The United States Department of Transportation (D.O.T.) is a department of the U.S. Federal Government which oversees all issues regarding transportation within the United States of America and U.S. Territories. Its influence around the world is great and widely respected, but its jurisdiction and power of enforcement is limited to the USA and its territories. As regards this paper, we will discuss the D.O.T. and its involvement surrounding sample cylinders for the hydrocarbon industry and the rules regarding the movement of these cylinders from point to point in the United States.
The most important statement to be made is that the D.O.T. and Code of Federal Regulations, Title 49 (CFR-49) is the definitive and final authority on all issues regarding the handling and transportation of sample cylinders. Much has been written and quoted over the years and many regulations have changed over the years. It is the sole responsibility of each company involved with sample cylinders, to have a copy of CFR-49 and to be responsible for clarification of any issues they have, by researching CFR-49 and consulting with D.O.T. representatives. They have the final word on any questions. D.O.T. is the enforcement agency regarding sample cylinder transportation. The author of this paper and the company he represents do not present themselves as authorities on this matter for you or your company. This paper is presented for the sole purpose of providing limited information and to encourage you and your company to become better informed for your specific needs and operations.
There are additional local, county and state regulations that may affect your operation. Remember, when you leave the confines of your company property and enter any public roadway, or present a sample cylinder for transport by common carrier or other shipping means, you immediately fall under legal jurisdiction for transportation of hazardous materials. Be informed! In January 1988, the D. O. T. informed local law enforcement agencies that anyone who had the authority to issue a citation for vehicular movement, or any person licensed in the law enforcement business, could issue a citation for improper transportation of sample containers. Prior to that time, the official had to be a D. O. T. officer. Now, any officer that is familiar with the rules and regulations of cylinder transport can issue a citation.
The D.O.T. also bears the responsibility for manufacturing rules and designs for transportable sample cylinders. CFR-49 addresses all necessary criteria for design, manufacture, testing, and marking of sample cylinders used in transporting samples in the public arena. (Highways, ships, air, and rail.) Cylinders, which deviate from CFR-49, must be submitted to the D.O.T. for design review, and if acceptable, are given an “Special Permit” status, assigned a special number and a document describing the details of the special permit. In years past, this document was known as an “Exemption”, but that has changed in 2007 to “Special Permit”. This document must accompany any “Special Permit” style of cylinder during transport. The manufacturers of these cylinders will issue a copy of that Special Permit with each cylinder that they sell. That document must be with the cylinder when it is being transported, and the owner of the cylinder or the person transporting the cylinder is responsible to see that it is there.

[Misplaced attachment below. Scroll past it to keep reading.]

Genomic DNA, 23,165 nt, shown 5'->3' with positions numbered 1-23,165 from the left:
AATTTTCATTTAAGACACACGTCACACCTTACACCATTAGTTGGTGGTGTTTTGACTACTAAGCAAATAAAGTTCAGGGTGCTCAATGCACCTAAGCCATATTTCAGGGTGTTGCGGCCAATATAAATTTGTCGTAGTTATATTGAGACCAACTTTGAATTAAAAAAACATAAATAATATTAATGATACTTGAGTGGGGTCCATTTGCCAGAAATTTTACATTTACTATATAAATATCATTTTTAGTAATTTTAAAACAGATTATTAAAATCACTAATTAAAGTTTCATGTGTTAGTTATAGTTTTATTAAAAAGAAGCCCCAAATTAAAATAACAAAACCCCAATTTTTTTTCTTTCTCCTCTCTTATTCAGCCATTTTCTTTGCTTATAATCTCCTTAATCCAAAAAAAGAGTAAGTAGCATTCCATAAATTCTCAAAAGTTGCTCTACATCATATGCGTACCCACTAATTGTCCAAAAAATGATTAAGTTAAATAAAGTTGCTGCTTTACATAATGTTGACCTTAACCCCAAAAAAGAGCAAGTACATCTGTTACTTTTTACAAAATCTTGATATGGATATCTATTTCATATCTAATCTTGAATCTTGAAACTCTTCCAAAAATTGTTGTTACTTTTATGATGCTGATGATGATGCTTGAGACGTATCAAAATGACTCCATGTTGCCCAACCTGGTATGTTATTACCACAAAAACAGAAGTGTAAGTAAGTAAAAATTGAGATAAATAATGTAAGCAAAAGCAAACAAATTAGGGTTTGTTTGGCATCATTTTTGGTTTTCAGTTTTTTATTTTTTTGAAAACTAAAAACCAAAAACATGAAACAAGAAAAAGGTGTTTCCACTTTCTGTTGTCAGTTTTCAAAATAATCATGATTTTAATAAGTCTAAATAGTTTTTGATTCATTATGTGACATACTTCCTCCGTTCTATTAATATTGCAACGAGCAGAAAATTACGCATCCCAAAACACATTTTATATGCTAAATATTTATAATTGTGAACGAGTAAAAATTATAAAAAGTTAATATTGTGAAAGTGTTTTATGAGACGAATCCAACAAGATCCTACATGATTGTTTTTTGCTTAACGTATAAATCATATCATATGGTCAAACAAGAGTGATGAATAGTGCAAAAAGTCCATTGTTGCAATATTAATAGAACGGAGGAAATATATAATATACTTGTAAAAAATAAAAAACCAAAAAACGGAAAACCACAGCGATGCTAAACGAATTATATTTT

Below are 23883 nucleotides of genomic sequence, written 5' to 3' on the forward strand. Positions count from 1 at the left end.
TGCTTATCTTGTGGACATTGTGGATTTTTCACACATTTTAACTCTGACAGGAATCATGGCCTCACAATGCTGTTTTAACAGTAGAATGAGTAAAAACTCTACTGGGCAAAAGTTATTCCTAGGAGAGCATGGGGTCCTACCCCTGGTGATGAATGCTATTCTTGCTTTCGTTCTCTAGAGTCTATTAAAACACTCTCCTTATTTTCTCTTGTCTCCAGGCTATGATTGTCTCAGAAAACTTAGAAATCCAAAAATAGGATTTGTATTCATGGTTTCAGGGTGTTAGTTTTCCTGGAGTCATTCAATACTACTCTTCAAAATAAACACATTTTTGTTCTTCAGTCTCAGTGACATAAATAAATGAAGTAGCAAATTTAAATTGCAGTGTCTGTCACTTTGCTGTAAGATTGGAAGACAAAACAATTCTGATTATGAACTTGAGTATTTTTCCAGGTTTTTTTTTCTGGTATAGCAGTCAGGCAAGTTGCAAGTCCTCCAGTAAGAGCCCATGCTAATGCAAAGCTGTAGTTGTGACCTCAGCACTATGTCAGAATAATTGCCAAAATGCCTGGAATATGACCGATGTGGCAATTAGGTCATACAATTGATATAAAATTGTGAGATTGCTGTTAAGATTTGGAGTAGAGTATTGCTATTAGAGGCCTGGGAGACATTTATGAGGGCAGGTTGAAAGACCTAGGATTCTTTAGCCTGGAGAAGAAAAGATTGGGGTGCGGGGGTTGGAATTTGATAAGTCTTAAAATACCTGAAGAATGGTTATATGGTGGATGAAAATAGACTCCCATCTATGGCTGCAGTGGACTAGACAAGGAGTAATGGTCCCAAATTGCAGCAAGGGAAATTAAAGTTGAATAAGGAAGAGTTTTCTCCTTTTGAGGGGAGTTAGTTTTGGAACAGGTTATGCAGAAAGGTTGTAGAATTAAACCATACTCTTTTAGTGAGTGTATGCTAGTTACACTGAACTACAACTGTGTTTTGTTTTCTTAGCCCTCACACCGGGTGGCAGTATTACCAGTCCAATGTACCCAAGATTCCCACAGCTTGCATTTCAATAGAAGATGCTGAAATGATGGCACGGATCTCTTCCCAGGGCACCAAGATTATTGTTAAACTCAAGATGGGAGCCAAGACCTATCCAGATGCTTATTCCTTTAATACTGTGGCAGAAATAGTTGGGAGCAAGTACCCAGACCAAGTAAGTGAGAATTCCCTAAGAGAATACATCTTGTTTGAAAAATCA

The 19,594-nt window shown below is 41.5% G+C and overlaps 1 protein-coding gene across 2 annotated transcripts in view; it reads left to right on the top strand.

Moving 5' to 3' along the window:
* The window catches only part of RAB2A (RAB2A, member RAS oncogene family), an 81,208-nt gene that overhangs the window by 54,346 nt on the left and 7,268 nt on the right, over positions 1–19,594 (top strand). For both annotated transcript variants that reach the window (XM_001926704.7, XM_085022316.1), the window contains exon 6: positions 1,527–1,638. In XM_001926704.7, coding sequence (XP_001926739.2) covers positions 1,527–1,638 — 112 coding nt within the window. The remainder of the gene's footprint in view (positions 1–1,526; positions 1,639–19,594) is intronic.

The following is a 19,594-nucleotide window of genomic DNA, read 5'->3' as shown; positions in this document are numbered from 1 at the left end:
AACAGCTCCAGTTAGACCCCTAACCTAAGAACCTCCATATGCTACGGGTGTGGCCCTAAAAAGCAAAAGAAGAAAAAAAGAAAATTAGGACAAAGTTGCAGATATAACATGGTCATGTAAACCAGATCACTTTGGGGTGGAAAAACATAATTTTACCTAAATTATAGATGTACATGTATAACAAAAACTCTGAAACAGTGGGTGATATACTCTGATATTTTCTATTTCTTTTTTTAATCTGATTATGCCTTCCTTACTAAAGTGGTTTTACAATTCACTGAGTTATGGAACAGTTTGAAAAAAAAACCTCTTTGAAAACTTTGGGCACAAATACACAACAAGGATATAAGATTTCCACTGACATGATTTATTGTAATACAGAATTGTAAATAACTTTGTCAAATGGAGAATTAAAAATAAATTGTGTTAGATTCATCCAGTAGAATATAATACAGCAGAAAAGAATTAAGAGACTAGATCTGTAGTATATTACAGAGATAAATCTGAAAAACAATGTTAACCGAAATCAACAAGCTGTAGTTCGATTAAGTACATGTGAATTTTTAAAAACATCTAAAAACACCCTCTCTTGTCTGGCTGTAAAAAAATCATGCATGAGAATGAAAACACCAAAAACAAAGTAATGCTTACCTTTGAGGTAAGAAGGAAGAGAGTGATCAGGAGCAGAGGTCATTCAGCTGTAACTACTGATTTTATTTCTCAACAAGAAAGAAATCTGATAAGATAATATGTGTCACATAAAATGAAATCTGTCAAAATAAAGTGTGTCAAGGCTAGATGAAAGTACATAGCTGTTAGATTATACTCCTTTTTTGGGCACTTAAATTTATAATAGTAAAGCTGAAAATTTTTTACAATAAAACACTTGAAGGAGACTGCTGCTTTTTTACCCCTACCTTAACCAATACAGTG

In the oil & gas industry, the most common sample cylinders are the spun-end “standard cylinder” and the constant pressure cylinder. The standard cylinder is manufactured according to CFR-49 requirements, and the most common ones (300cc and 500cc sizes) carry the stamping “DOT-3E-1800”. Since these cylinders are manufactured in accordance with CFR-49, they do not require a document which describes the cylinder. The marking of “DOT-3E-1800” is sufficient. The constant pressure cylinders do not fully follow the design criteria of CFR-49 and therefore, when approved, carry the stamping of “DOT-E-XXXXX” or DOT-SP-XXXXX from 2007 forward. The older units in the field with DOT-E-XXXXX are grandfathered in and will not require new stamping or markings to “SP”. The ‘X’s’ will constitute a unique number assigned by D.O.T to a given manufacturer, based on the submittals of that manufacturer to the D.O.T. The D.O.T. will also issue a Special Permit letter with that number, describing the permit status of the style cylinder and specifically notes the areas that they approved which were outside the standard design criteria. It is that document, which must travel with the cylinder during transport.
Be certain, that when you transport a sample of hydrocarbon products in the oil and gas industry, that you do so in a D.O.T. approved cylinder. If not, you and your company will face penalties and fines. This is as much your responsibility as it is your company’s. Both of you can suffer. These fines can reach amounts of $25,000 per cylinder, per incident. It is a very serious matter, and must not be taken lightly.